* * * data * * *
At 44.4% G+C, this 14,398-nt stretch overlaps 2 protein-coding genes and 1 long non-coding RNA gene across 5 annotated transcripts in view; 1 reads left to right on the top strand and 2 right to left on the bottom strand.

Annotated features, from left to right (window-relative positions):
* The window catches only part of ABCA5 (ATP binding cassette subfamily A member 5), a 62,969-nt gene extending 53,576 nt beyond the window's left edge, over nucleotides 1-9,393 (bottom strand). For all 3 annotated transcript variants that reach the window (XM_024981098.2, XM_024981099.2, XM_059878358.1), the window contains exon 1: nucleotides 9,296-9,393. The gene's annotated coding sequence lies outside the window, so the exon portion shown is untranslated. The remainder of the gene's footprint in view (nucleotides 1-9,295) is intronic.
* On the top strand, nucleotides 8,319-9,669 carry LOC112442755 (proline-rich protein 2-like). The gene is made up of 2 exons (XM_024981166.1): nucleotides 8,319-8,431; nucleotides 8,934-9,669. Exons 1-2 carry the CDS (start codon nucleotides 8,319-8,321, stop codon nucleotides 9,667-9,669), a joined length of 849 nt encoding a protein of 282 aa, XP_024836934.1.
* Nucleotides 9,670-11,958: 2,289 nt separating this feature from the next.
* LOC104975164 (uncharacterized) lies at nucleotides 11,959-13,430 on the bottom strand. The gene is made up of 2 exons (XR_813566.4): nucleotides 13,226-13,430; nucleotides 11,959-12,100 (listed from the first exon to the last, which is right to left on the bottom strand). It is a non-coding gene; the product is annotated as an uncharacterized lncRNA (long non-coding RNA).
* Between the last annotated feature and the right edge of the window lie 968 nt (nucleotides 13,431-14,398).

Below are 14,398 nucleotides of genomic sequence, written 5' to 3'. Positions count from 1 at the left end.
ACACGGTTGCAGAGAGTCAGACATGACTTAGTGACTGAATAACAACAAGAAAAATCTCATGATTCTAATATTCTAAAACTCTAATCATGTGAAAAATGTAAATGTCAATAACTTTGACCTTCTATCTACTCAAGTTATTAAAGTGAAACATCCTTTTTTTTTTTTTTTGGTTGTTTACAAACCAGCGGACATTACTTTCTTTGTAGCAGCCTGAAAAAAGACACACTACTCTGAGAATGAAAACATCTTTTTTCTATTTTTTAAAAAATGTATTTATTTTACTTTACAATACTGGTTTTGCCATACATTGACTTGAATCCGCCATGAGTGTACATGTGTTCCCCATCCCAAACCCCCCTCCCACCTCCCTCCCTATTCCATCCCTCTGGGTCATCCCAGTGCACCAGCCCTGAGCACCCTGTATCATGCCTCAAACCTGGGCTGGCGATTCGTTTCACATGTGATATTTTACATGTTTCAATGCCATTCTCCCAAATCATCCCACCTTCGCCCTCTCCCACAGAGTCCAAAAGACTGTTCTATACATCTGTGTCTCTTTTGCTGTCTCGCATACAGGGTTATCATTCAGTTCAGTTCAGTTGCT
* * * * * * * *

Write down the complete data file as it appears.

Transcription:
At 44.4% G+C, this 14,398-nt stretch overlaps 2 protein-coding genes and 1 long non-coding RNA gene across 5 annotated transcripts in view; 1 reads left to right on the top strand and 2 right to left on the bottom strand.

Annotated features, from left to right (window-relative positions):
* The window catches only part of ABCA5 (ATP binding cassette subfamily A member 5), a 62,969-nt gene extending 53,576 nt beyond the window's left edge, over nucleotides 1-9,393 (bottom strand). For all 3 annotated transcript variants that reach the window (XM_024981098.2, XM_024981099.2, XM_059878358.1), the window contains exon 1: nucleotides 9,296-9,393. The gene's annotated coding sequence lies outside the window, so the exon portion shown is untranslated. The remainder of the gene's footprint in view (nucleotides 1-9,295) is intronic.
* On the top strand, nucleotides 8,319-9,669 carry LOC112442755 (proline-rich protein 2-like). The gene is made up of 2 exons (XM_024981166.1): nucleotides 8,319-8,431; nucleotides 8,934-9,669. Exons 1-2 carry the CDS (start codon nucleotides 8,319-8,321, stop codon nucleotides 9,667-9,669), a joined length of 849 nt encoding a protein of 282 aa, XP_024836934.1.
* Nucleotides 9,670-11,958: 2,289 nt separating this feature from the next.
* LOC104975164 (uncharacterized) lies at nucleotides 11,959-13,430 on the bottom strand. The gene is made up of 2 exons (XR_813566.4): nucleotides 13,226-13,430; nucleotides 11,959-12,100 (listed from the first exon to the last, which is right to left on the bottom strand). It is a non-coding gene; the product is annotated as an uncharacterized lncRNA (long non-coding RNA).
* Between the last annotated feature and the right edge of the window lie 968 nt (nucleotides 13,431-14,398).

Below are 14,398 nucleotides of genomic sequence, written 5' to 3'. Positions count from 1 at the left end.
ACACGGTTGCAGAGAGTCAGACATGACTTAGTGACTGAATAACAACAAGAAAAATCTCATGATTCTAATATTCTAAAACTCTAATCATGTGAAAAATGTAAATGTCAATAACTTTGACCTTCTATCTACTCAAGTTATTAAAGTGAAACATCCTTTTTTTTTTTTTTTGGTTGTTTACAAACCAGCGGACATTACTTTCTTTGTAGCAGCCTGAAAAAAGACACACTACTCTGAGAATGAAAACATCTTTTTTCTATTTTTTAAAAAATGTATTTATTTTACTTTACAATACTGGTTTTGCCATACATTGACTTGAATCCGCCATGAGTGTACATGTGTTCCCCATCCCAAACCCCCCTCCCACCTCCCTCCCTATTCCATCCCTCTGGGTCATCCCAGTGCACCAGCCCTGAGCACCCTGTATCATGCCTCAAACCTGGGCTGGCGATTCGTTTCACATGTGATATTTTACATGTTTCAATGCCATTCTCCCAAATCATCCCACCTTCGCCCTCTCCCACAGAGTCCAAAAGACTGTTCTATACATCTGTGTCTCTTTTGCTGTCTCGCATACAGGGTTATCATTCAGTTCAGTTCAGTTGCT